Editorial By Adam Leonhardt:
Do you remember when you were a kid and you were excited for your birthday? You’d check the calendar and count the days until your party arrived and it practically drove you crazy feeding on all of that anticipation? The day of your birthday party would finally arrive and on that one magical day per year you would celebrate with your family and your friends. There would be cake, ice cream, presents, music, games and unparalleled joy that would only come around once a year. The day would seem to last forever, but it didn’t, and when it was gone you were left with memories a bit of a party buzz and the excitement that this same thing would happen again next year all over again.
Now imagine if your parents had told you that your birthday could be celebrated a little bit every couple of days all throughout the month, a present here, a card there, maybe a game thrown in and a couple of your friends too. It would be one long drawn out celebration lasting throughout the entire month! But there would be no cake, no family and no party. That’s how I’m feeling a couple of weeks into Summer Game Fest. What sounded like one big festival stringing exciting events and reveals together in a huge celebration of gaming has so far left me feeling nothing but nostalgia for E3.
Perhaps part of it is the last minute way everything came together but I can’t help wondering what exactly makes any of this a Game Festival at all. What we’ve been treated to so far has been a handful of random video game announcements and presentations that amount to nothing different than what we get throughout the regular calendar year. Inside Xbox? Yep, that seemed like all the Inside Xbox’s I’ve seen before. State of Play? Yep, checked that box. Everything that has happened so far has been so par-for-the-course in regards to the typical video game news cycle that I struggle to understand how any of it actually connects to the Summer Game Fest. In fact if I didn’t see the tweets from the official Game Fest account mentioning these reveals I wouldn’t have any idea they were associated with it whatsoever. It all feels extremely disconnected and lacking energy.
Now I understand that with the current state of the world and COVID-19 means developer’s messaging and the way things are happening this year results in us as consumers needing to approach our reception to these events with a level of understanding. I certainly don’t fault any of these developers or publishers for having to broadcast from their dens on poor wifi or put presentations together hastily to account for the way the rug was pulled out from underneath them. This is the world we live in right now and we all need to roll with the punches. But what I am saying is that Summer Game Fest for me has failed to actually encapsulate the most important element of this time of year for the consumer and that is the feeling of celebration and elation that comes from the concentrated importance of E3.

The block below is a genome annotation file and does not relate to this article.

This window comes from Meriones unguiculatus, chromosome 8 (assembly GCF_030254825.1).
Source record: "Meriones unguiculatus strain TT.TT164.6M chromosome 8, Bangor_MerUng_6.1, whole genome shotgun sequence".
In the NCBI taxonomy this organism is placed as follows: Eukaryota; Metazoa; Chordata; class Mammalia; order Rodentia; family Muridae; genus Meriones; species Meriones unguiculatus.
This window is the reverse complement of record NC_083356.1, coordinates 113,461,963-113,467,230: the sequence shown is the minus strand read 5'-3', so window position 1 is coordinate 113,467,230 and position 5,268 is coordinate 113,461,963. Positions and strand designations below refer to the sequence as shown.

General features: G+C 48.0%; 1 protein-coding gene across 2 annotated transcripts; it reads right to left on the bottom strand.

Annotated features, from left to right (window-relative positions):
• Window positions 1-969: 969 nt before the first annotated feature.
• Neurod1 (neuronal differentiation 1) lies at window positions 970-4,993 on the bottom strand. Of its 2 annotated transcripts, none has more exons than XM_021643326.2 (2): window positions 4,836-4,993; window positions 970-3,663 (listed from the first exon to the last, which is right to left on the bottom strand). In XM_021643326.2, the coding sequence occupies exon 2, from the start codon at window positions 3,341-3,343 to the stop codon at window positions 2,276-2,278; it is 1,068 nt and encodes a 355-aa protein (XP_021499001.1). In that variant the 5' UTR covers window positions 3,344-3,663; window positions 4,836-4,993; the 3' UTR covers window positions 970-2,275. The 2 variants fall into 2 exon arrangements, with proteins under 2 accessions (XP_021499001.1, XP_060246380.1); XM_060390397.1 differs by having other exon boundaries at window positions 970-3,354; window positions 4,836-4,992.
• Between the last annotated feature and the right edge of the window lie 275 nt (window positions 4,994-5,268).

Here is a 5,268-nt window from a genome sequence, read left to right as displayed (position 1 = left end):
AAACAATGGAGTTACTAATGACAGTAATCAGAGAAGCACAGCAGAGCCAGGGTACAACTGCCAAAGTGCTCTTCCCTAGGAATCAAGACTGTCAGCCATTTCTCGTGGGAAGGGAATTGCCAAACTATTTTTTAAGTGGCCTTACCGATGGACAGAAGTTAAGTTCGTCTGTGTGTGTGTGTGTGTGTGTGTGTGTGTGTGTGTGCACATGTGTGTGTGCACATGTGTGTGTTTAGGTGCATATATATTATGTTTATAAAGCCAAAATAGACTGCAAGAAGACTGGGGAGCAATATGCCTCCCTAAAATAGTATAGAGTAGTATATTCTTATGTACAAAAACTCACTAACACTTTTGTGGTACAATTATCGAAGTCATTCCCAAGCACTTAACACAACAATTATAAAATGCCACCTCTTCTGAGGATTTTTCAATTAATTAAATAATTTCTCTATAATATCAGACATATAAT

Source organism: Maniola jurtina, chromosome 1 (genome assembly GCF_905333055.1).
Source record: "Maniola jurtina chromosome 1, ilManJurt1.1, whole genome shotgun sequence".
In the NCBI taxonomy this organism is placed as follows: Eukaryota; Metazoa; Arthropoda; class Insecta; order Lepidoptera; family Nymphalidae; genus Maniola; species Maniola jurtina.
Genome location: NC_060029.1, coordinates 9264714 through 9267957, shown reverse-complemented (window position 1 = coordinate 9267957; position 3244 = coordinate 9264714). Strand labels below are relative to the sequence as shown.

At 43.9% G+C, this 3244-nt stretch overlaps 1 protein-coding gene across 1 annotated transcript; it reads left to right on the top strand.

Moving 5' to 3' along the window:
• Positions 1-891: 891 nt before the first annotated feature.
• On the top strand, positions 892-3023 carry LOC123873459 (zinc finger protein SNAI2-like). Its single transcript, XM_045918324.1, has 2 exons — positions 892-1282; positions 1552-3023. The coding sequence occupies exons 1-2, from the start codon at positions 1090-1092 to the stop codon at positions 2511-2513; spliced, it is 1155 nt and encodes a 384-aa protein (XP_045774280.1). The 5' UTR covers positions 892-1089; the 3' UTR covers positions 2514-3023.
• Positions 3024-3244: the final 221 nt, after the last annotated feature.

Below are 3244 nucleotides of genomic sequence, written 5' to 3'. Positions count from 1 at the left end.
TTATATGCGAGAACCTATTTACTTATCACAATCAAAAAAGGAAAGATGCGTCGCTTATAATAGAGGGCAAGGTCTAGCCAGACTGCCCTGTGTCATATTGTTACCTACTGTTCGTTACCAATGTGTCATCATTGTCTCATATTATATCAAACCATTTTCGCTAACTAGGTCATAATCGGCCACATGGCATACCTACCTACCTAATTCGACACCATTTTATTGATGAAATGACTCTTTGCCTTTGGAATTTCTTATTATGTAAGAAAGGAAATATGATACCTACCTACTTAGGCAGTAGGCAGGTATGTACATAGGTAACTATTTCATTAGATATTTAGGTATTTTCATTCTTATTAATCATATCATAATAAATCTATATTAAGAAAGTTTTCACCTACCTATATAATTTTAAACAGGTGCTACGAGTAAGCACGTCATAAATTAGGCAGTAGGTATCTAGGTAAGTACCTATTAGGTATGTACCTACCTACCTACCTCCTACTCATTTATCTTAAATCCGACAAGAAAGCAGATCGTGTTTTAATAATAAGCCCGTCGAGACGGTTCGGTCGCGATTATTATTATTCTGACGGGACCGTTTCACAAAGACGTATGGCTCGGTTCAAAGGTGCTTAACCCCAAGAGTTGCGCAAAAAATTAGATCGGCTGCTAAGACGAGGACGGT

Developers and Publishers will ultimately enjoy having the extra padding around their announcements so they do not have to share the spotlight with other companies who are all fighting for that moment in the sun. But in my opinion that defuses all of the importance and impact of having a huge culminating event like this. By spacing everything out so far apart and by not even having an established schedule to know what’s on the horizon, Summer Game Fest is nothing more than a watermark on events that would have already taken place irregardless of SGF being here or not. It is an after thought.
Some may argue that it’s my fault for having expectations for what Summer Game Fest might be, maybe they’re right, but I would counter with the undeniable inference that we as consumers were meant to take from the announcement of this event. We were meant to think that this would be a substitute of sorts for E3 and the lack of platform for these companies to stand on to deliver their biggest gaming news of the year. Geoff Keighley wanted us to turn our gaze from the hole that E3 left towards Summer Game Fest and in my opinion all that’s there is a shadow cast by E3’a absence.
Yes we will still probably get most of, if not all of, the same announcements throughout the summer that we would have received during E3 2020, but maybe not. We don’t know. Many companies have not announced if or how they will be communicating with us. I look at Summer Game Fest’s calendar and it’s very bare. In my opinion we’ve lost something very special this year. I have no doubt that in 2021 there will have been more time and care spent on how we approach this annual moment in gaming. Maybe we’ll get back on track, maybe not. But for 2020 all I can think is E3 did it better.